Speaking of shotgun shells I have been looking for some number 3 buckshot to test in the Apache rifle. They are .25 cal. I did not want to buy 5 lbs so I bought a small box (5) 20 gauge shells. There are 20 buckshot in each of the 20 gauge shells. If I remember right there are about nine 00 buckshot in a 12 gauge shell depending on the length of the shell and the ounces of shot used.

      I will be testing the #3 buckshot the #4 I was using was loose in the barrel. I was not able to find any .25 caliber round balls so it will be back to buckshot. I also want to see if the Apache I picked up today is more accurate than the one I tested. The barrel sure looks much better.


      • Don
        No where to respond above so responding here.

        I never thought about trying the double spring trick in a 1377 type trigger pistol grip assembly. But I think your right. I bet it would work.

        I will give it a try on my next project. I am going to make me a .25 caliber 1377. Found a place that sells barrels and breeches that will mount a scope too. Plan on using my 1399 stock I have also.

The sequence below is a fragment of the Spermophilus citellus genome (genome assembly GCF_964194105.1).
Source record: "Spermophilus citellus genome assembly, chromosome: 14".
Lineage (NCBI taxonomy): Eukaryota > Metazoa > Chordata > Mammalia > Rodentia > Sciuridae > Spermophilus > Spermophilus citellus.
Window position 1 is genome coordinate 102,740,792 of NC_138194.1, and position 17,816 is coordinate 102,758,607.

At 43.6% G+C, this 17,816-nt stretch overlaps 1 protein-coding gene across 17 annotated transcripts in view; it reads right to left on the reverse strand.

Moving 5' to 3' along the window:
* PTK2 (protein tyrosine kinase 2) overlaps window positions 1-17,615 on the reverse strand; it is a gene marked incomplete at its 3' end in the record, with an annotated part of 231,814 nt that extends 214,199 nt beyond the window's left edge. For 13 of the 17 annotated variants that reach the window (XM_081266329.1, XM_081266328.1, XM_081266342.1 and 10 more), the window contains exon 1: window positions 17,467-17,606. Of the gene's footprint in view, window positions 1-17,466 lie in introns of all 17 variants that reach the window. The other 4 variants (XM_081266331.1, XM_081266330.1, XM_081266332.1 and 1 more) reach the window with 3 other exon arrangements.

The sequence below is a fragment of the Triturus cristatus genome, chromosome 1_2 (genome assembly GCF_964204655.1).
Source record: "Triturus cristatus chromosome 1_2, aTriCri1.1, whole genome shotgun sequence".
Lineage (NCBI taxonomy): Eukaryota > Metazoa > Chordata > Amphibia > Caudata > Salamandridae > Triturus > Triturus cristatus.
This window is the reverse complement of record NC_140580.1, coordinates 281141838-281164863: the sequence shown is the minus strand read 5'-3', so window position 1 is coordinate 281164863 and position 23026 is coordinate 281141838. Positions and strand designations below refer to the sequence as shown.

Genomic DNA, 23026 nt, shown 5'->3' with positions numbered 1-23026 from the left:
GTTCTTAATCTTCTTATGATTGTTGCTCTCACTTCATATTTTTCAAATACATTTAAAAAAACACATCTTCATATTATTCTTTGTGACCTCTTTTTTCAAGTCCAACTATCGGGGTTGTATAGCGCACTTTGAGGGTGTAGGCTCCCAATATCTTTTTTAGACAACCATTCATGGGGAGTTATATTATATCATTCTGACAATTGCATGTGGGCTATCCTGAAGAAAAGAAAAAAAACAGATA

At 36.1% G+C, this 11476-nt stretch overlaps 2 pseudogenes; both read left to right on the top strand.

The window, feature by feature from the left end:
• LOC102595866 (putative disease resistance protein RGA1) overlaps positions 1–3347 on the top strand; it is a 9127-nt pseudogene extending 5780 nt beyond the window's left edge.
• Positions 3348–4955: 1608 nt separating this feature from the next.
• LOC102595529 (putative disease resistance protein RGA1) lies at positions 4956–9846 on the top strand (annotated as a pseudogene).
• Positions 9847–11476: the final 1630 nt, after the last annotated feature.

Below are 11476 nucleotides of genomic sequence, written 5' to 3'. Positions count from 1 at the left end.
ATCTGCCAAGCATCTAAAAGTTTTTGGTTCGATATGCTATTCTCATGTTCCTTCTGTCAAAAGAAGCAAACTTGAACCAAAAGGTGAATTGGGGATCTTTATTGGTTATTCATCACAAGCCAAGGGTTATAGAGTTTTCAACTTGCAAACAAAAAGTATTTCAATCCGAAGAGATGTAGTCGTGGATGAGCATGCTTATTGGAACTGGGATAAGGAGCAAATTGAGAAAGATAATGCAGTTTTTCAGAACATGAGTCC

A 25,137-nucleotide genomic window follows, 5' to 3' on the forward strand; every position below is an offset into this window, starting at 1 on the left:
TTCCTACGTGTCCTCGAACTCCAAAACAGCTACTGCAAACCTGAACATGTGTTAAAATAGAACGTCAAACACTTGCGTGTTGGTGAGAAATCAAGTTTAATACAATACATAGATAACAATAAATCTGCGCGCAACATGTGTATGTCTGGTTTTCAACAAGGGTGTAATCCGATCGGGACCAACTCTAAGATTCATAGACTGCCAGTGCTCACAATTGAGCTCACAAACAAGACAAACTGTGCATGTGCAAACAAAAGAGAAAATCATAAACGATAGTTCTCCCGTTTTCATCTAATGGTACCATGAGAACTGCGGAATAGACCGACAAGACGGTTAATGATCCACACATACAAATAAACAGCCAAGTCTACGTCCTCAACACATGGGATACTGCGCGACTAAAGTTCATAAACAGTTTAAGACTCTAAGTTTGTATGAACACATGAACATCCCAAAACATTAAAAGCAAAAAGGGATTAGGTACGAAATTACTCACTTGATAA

So will see when I get it going. And if you try it let me know.

  8. Benji-Don,

    Thanks for the compliment on the groups. I did not think that they were that bad. I did set up a bit of a rear rest under the trigger guard to further help the steady. Other than the front rest, I shouldered the rifle with a fair bit of pressure. I do not have shooting bags. 100 yards seems like quite the stretch for the Maximus. Sure, it will send a .22 that far, but you can see what I got at 50 yards. The tighter sub groups (6-7 in each) were encouraging. That tells me some that may be me,.. and a less than perfect sight picture.